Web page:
I briefly mentioned the Indian caste system before. It reflects the hierarchical nature that is not merely present in every aspect of human endeavor, but the world itself. Humans are mere cogs in the social system, in the greater wheel known as the Earth, which is a plain rock in our Solar System that occupies a small edge of the Milky Way galaxy, which in turn is a mere spec in the galactic supercluster called Laniakea that is of course a tiny part of the known Universe (whose possible boundless state perplexes the understanding of the limit-driven worldview of humankind). We play our roles in one way or another, whether or not we are lucky enough to have an occupation that defines us, so we can live a life that fulfills us. Just like humanity in general plays a role in the natural world, heroes play their roles in myths, which in turn are central human communication devices. The only difference is that human aspiration for (self-imposed) greatness has put us on the trajectory to escape nature and rival the divinities that we have speculated and worshipped ever since we first marveled at the lighting in the prehistoric sky. The reality of the universal hierarchical system is based around a generally weak and simple, yet, extremely pervasive process; gravity, through which the transference of energy shapes the order of things in the cosmos. As such, bodies with bigger mass attract smaller objects; what the hierarchical pyramid typically represents in a two-dimensional model, is essentially a spherical, cosmic dance that the rich Hindu tradition has postulated for countless generations.
To end this post in more cosmic terms, we are quite literally made of star stuff, remnants of dying stars that exploded a long time ago and spread their material into space. What one of the mythic theories about the conception of Being describes as divine semen or celestial fertilizer, becomes through the workings of modern scientific insights the poetically perfect menagerie. The modern profane-based cosmological theory – the Big Bang – essentially presupposes a beginning from a single starting point and expresses a massive expansion, which in the long run implies a reversal in the so called Big Crunch, where all information reverts back to the singularity. (At least that’s one theory. And if parallel existence is a fact, things get complicated even further.). The consequences are twofold: the state of being in the Universe seems to be in constant motion, plus the information (essentially energy) as such is always conserved. From the perspective of the philosophical/religious traditions of the East, we can transcribe these two notions through the principles of duality (the eternal yang/yin flow) and the divine breath (Atman equals Brahman, or the soul being divine), respectively. While such an idealized rhetoric ideologically places humanity within this “divine” cosmos, we are both nevertheless physically and conceptually dependent on the greater cosmic hierarchy and not the other way around. Like in all myths, universal cosmology comes first and humanity comes last (and not because it would be the most important part).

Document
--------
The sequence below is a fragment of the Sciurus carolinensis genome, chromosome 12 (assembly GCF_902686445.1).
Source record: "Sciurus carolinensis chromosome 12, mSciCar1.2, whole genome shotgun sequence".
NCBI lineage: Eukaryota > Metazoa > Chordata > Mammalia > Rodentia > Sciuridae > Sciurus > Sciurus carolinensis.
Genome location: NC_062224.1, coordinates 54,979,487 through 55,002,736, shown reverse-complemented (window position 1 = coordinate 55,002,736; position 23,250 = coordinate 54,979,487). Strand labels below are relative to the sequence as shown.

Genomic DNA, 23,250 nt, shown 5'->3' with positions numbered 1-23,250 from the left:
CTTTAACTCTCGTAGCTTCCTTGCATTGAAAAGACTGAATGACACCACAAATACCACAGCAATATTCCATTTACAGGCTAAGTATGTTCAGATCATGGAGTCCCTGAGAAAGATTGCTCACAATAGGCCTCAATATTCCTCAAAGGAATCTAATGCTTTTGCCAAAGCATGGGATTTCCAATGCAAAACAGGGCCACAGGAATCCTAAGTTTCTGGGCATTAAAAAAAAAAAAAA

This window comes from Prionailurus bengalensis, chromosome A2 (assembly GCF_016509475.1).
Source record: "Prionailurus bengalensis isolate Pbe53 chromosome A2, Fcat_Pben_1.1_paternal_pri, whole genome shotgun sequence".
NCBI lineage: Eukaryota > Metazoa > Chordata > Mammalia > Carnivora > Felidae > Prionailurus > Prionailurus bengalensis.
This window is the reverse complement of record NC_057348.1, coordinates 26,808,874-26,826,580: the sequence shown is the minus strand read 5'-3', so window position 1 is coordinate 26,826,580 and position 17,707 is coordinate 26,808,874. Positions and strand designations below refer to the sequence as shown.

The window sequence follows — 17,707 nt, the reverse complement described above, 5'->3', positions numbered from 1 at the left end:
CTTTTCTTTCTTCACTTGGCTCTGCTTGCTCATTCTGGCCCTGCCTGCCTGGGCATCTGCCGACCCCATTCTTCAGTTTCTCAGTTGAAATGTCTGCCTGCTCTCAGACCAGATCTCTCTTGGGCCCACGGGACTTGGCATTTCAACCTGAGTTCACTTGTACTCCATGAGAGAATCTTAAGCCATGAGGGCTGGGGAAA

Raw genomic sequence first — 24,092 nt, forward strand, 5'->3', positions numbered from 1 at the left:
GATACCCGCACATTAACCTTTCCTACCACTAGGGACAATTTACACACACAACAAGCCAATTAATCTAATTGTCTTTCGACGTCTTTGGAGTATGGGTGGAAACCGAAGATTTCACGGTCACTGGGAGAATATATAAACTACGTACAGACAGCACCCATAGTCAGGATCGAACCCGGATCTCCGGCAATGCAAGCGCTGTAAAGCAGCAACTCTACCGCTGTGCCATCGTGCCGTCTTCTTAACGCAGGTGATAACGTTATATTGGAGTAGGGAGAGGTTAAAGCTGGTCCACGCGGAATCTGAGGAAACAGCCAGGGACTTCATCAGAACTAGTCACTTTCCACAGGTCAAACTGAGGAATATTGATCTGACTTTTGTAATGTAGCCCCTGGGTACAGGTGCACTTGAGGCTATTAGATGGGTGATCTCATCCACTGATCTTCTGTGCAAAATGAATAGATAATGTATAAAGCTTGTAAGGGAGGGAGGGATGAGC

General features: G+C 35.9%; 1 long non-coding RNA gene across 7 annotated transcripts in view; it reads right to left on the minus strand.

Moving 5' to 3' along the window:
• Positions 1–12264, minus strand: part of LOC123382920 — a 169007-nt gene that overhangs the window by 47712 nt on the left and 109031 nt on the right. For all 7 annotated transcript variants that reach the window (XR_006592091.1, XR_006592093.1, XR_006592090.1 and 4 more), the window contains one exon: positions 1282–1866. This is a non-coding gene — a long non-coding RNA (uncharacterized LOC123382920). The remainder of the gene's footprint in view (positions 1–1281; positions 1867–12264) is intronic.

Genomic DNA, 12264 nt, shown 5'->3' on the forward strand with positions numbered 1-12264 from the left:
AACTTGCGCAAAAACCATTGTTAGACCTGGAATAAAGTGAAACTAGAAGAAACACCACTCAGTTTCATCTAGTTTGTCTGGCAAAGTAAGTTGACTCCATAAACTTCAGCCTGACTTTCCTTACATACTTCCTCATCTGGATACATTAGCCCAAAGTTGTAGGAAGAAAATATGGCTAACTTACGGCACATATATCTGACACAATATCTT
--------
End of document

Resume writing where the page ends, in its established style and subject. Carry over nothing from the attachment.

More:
Pragmatically, the caste that is humanity has started at the lower possible levels, before evolving into the highest caste on this planet and is now actually breaking out of this worldly system by trying to overpower the natural cycle and control nature itself; a profound reversal of the Indian caste system, where the “untouchable” Dalits actually fall outside the hierarchy. Humanity is becoming a self-consciously untouchable Leviathan, voraciously craving the divine power ... just brimming with everlasting mythic remnants … and it’s quite simply beautiful.
For reasons of extreme prejudice, the author of this blog wishes to remain anonymous …